DENVER, Colo. ? Land is finally in place for the future Sand Creek Memorial, thanks to a donation by an operator of Indian casinos.
The Cheyenne and Arapaho tribes will receive the final tract of privately owned land on the site where their ancestors were murdered in one of the worst massacres in western history.
A ranch owned by William Dawson of Chivington, Colo. is believed to be the location of a Cheyenne and Arapaho village destroyed in a November 1864 tragedy that ended with the bodies of more than 200 women, children and elderly strewn over some 12,000 acres of land.
Dawson was asking $1.5 million for his ranch, considered the most important part of the Sand Creek Memorial authorized by Congress in1998. The U.S. National Park system couldn't meet his asking price, and the tribes weren't able to come up with the money. Yet Park Service officials were optimistic that something would materialize that would be acceptable to all parties. And now it has.
Casino operator Jim Druck of Oklahoma stepped in to buy the land. He said he would turn it over to the tribes within three months. The actual transfer of the deed will be celebrated with traditional ceremonies. Druck manages Indian casinos in Oklahoma. No strings are attached to the transfer, he said.
The land purchase all but completes the entire land acquisition for the memorial authorized by Congress four years ago in legislation introduced by U. S. Senator Ben Nighthorse Campbell, R-Colo.
When the tribes take over the Dawson ranch, busloads of elders will visit the land and perform spiritual and religious ceremonies, said Robert P. Tabor, chairman of the Cheyenne and Arapaho tribes of Oklahoma.
Much of the history told about the massacre was taught from the non-Indian perspective, which regards it as a battle. But tribal elders listened to their grandparents describe a horrific massacre. When Clara Bushyhead was seven, her father told about her great-great grandmother who was eight months pregnant at the time of the massacre. Bushyhead said that father recounted how his ancestor was slashed by sabers and her child ripped from her body. As her father told the story, she said, it was the only time she had seen him cry.
Recently discovered journals by veterans of the Third Regiment of Colorado Volunteers also described the atrocities. The unit was commanded by Col. John Chivington, a Methodist minister.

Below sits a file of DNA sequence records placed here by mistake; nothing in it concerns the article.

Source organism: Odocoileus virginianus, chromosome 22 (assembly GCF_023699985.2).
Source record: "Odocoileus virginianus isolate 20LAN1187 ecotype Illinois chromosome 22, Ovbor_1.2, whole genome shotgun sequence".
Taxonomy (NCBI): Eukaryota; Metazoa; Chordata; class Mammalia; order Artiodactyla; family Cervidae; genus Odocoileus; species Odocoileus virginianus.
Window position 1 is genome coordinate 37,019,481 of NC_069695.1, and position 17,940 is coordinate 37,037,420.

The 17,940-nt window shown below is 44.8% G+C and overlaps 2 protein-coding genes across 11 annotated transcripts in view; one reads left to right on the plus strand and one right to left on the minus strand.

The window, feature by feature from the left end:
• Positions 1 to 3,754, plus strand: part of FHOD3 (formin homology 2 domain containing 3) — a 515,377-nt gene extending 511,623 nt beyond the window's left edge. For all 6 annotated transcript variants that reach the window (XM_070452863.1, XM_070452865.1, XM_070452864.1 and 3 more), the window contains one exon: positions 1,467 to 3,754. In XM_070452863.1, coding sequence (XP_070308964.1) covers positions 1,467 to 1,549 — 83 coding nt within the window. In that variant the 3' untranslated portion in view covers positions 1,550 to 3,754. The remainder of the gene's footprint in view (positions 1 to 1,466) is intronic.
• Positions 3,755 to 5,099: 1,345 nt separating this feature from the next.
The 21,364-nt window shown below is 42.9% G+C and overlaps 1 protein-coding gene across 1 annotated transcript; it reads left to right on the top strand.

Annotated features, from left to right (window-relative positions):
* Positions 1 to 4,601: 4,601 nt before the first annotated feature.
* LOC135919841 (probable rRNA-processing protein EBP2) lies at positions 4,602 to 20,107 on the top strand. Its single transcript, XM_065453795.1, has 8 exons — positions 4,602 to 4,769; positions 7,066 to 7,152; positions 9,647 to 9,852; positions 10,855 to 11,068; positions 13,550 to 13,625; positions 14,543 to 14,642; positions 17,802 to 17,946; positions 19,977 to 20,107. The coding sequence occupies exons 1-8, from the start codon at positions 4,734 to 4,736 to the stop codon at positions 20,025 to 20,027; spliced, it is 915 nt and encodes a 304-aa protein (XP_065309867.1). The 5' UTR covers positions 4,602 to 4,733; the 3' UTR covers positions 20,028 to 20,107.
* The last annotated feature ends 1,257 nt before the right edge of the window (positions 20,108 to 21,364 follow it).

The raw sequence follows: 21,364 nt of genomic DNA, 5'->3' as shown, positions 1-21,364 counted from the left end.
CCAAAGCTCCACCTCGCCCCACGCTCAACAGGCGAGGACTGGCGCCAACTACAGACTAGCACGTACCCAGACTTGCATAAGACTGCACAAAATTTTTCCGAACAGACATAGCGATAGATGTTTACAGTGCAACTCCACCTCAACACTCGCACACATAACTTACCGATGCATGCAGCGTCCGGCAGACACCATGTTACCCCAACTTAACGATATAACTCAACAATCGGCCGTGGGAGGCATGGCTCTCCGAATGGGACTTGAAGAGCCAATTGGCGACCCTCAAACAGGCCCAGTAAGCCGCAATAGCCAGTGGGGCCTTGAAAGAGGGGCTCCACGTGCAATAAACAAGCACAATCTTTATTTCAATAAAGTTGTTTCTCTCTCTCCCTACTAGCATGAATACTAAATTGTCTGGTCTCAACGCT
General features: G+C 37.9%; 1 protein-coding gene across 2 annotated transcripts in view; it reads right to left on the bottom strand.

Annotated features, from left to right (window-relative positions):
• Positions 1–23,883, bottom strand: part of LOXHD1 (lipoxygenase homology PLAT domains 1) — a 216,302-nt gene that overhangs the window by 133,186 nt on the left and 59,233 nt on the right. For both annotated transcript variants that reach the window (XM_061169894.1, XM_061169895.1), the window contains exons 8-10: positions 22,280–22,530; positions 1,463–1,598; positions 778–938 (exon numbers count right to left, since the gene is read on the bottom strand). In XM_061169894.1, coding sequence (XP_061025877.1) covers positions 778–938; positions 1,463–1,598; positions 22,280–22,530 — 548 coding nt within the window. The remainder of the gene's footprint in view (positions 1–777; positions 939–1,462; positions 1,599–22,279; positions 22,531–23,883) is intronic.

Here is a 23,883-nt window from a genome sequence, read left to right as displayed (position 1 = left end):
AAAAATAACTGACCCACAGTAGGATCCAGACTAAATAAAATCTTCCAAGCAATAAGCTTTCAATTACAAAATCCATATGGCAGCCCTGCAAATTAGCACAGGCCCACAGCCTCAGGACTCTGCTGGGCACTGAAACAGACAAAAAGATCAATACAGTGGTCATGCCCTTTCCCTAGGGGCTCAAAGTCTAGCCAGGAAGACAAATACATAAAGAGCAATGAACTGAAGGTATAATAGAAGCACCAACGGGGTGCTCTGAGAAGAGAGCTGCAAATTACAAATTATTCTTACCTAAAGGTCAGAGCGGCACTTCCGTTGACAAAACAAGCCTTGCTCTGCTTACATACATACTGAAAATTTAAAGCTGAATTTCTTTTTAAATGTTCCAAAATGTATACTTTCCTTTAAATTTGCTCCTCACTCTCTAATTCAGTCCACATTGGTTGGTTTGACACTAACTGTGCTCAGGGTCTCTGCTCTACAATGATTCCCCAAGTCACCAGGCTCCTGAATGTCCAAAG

Capt. Silas Soule and Lt. Joseph Cramer wrote the letters 138 years ago shortly after the fateful late November massacre. They described children begging for mercy only to have their heads bashed in with clubs and gun butts, pregnant women cut open and the fetuses removed and tossed to the ground. The two officers sought to force Chivington into a congressional hearing to answer to charges of misconduct.
Chivington told a gathering of Methodist deacons that he rejected any attempt to negotiate treaties with the Cheyenne and Arapaho tribes. "It is simply not possible for Indians to obey or even understand any treaty. I am fully satisfied, gentlemen, that to kill them is the only way we will ever have peace and quiet in Colorado."
Chivington denied that any children were killed in the massacre, but his reputation was destroyed by the congressional hearings. Chivington had earlier thought of a political career in Colorado, but after the interrogations he abandoned that idea.
The slaughter at Sand Creek will now be told from the perspective of the victims. A stone marker carved 50 years ago stands on Dawson's land with the message that no battle occurred there.
The story that will be told from now on will reflect the violence and aggression against two of the west's most dominant tribes.
The offspring of the victims have more unfinished business, said Steve Brady, Northern Cheyenne and chairman of the Sand Creek Descendants committee. "There are human remains at Nebraska and Colorado from the Sand Creek Massacre," he said. "We would like to go through the Native American Graves Preservation and Repatriation Act to return them to the site. Those people that were murdered out there are sitting on shelves as lab specimens."
Black Kettle, a peace chief of the Cheyenne was present at Sand Creek. He escaped only to be killed later at the Washita River in what is now Oklahoma by Col. George Armstrong Custer in another massacre.